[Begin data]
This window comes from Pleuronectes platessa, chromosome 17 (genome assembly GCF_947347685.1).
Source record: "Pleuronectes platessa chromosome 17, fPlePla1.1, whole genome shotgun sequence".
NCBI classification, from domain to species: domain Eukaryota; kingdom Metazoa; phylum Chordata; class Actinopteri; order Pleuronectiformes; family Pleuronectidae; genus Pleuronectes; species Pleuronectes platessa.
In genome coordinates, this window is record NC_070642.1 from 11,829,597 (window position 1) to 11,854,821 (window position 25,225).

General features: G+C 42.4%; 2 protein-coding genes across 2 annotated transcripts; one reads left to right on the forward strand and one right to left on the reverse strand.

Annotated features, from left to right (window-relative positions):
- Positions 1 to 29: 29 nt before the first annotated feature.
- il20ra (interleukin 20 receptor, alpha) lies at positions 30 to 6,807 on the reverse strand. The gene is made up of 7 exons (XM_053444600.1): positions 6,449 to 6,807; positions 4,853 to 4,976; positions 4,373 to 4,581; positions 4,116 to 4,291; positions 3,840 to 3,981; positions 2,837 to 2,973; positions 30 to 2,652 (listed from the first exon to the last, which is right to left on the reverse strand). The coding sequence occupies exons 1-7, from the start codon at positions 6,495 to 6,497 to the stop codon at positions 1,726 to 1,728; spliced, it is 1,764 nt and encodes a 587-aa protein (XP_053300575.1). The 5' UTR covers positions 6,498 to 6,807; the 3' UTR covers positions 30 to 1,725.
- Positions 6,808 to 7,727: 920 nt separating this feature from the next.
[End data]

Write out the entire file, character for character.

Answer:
This window comes from Pleuronectes platessa, chromosome 17 (genome assembly GCF_947347685.1).
Source record: "Pleuronectes platessa chromosome 17, fPlePla1.1, whole genome shotgun sequence".
NCBI classification, from domain to species: domain Eukaryota; kingdom Metazoa; phylum Chordata; class Actinopteri; order Pleuronectiformes; family Pleuronectidae; genus Pleuronectes; species Pleuronectes platessa.
In genome coordinates, this window is record NC_070642.1 from 11,829,597 (window position 1) to 11,854,821 (window position 25,225).

General features: G+C 42.4%; 2 protein-coding genes across 2 annotated transcripts; one reads left to right on the forward strand and one right to left on the reverse strand.

Annotated features, from left to right (window-relative positions):
- Positions 1 to 29: 29 nt before the first annotated feature.
- il20ra (interleukin 20 receptor, alpha) lies at positions 30 to 6,807 on the reverse strand. The gene is made up of 7 exons (XM_053444600.1): positions 6,449 to 6,807; positions 4,853 to 4,976; positions 4,373 to 4,581; positions 4,116 to 4,291; positions 3,840 to 3,981; positions 2,837 to 2,973; positions 30 to 2,652 (listed from the first exon to the last, which is right to left on the reverse strand). The coding sequence occupies exons 1-7, from the start codon at positions 6,495 to 6,497 to the stop codon at positions 1,726 to 1,728; spliced, it is 1,764 nt and encodes a 587-aa protein (XP_053300575.1). The 5' UTR covers positions 6,498 to 6,807; the 3' UTR covers positions 30 to 1,725.
- Positions 6,808 to 7,727: 920 nt separating this feature from the next.